City approves bonds for downtown development, and new TIF district

Columbus is moving forward with its $11.8 million financial contribution to the downtown multifamily urban grocer project.

The Columbus City Council approved the second reading of an ordinance Tuesday authorizing issuance of up to $11 million in bonds for the mixed-use development. Columbus Redevelopment Director Heather Pope said that the Economic Development Commission approved issuing the bonds on Monday.

The council also passed a resolution authorizing the Redevelopment Commission to contribute $2 million from the Central Allocation Area to the project.

According to a memo from Pope, the estimated cost of the mixed use development is some $40 million and the developer will pay about 71% of the cost. The city will fund the balance with a bond.

Pope told city council members that the $2 million is part of the city’s contribution to the project. It will help cover costs associated with bonds and possibly lower the bond amount.

Andrew Lanam with Stifel Financial Corp. explained that selling the bonds may require a debt service reserve fund.

“If we’re able to eliminate the debt service reserve fund, that’ll actually bring the borrowing amount down some,” he said. “And the debt service reserve fund is basically money that’s set aside in the event of a shortfall in payments. And it’s fairly common with a revenue type bond. But that money would come back to the city at the end.”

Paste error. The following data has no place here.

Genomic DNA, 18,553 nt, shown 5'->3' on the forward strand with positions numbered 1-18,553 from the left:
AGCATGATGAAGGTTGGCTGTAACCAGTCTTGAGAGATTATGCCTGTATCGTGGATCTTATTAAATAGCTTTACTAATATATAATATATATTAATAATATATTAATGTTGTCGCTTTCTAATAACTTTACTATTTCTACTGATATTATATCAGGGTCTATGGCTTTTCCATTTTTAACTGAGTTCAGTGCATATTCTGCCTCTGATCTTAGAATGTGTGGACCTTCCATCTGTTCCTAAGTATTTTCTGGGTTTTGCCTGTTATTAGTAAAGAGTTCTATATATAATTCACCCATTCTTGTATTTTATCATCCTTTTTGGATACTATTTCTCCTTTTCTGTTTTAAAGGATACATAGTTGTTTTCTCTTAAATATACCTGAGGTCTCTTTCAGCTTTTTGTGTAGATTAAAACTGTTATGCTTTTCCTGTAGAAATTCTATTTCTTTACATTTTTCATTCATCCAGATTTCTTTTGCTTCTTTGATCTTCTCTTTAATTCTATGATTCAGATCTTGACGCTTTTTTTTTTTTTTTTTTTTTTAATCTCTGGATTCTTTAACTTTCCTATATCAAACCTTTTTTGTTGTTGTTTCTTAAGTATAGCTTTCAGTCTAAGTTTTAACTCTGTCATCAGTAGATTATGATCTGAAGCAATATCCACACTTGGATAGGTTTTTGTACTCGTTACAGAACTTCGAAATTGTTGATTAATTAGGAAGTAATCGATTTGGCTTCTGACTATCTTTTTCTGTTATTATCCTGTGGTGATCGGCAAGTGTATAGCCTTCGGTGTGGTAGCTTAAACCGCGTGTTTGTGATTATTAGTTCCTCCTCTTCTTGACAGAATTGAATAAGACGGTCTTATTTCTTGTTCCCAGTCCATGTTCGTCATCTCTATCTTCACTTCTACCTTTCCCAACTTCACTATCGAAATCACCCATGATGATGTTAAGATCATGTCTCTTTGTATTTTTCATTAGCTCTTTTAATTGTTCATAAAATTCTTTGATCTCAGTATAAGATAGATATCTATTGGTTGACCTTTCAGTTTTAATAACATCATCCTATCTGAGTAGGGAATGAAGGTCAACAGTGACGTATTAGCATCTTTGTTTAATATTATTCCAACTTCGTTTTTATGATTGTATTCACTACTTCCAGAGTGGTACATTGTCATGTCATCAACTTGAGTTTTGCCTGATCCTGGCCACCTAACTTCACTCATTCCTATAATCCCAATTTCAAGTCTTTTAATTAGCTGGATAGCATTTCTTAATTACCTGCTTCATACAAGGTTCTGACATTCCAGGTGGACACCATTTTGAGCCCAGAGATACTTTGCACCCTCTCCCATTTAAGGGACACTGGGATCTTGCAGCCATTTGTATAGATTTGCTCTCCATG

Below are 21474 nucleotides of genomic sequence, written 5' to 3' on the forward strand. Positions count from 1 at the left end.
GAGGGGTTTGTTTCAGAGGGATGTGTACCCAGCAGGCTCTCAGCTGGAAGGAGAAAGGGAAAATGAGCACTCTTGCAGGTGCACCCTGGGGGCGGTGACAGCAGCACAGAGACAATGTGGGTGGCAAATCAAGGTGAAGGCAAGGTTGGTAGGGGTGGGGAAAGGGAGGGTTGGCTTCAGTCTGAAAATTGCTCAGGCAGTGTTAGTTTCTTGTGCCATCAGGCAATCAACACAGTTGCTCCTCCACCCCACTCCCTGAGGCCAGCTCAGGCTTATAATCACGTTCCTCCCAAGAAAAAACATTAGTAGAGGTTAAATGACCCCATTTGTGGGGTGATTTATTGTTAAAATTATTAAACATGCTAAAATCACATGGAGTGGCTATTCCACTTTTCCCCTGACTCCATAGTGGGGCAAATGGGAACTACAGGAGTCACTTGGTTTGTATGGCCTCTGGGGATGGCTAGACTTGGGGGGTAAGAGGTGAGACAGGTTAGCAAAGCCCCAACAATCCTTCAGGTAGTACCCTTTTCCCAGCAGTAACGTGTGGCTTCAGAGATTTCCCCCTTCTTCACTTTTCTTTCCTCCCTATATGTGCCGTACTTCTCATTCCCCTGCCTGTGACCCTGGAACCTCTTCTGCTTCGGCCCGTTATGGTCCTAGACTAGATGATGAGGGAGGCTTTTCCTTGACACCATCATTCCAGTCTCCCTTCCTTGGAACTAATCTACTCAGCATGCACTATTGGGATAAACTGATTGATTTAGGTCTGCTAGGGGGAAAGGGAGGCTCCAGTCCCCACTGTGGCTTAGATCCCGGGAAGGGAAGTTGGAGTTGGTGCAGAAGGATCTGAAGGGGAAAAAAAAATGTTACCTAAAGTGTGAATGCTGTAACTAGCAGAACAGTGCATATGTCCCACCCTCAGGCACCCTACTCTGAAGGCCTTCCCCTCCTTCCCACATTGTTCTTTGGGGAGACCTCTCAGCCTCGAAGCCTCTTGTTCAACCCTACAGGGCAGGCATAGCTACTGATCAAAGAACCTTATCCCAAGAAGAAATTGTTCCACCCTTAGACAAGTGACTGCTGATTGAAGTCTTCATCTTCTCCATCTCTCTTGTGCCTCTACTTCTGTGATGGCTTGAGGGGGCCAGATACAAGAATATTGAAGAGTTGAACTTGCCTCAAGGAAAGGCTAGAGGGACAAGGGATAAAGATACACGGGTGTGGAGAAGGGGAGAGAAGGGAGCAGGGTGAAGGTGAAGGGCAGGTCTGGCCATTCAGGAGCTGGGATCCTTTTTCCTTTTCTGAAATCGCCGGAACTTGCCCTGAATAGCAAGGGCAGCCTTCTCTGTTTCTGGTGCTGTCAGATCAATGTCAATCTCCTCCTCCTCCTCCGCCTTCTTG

The developer will receive no more than $11.8 million in cash from the city including bond proceeds, Lanam said.

City officials have said in the past that the development’s property tax dollars will reimburse the city for its contribution. The redevelopment commission has also committed to selling property for the development at minimal cost to the developer.

The multifamily urban grocer development will include approximately 200 market rate apartments and an urban grocer facility at the southeast corner of Lafayette Avenue and Second Street.

The endeavor started out as part of a larger joint project. Originally, when the city was considering developers for its hotel conference center project, companies were told that they could get “bonus points” if they brought a multifamily urban grocer partner to the city as well.

For the hotel conference center development, the city chose Sprague Hotel Developers, who partnered with Flaherty & Collins (with the latter company providing the multifamily urban grocer piece).

However, because of the pandemic, the multifamily urban grocer project and the city’s plans for a hotel conference center were later split off into two separate projects, rather than taking place simultaneously.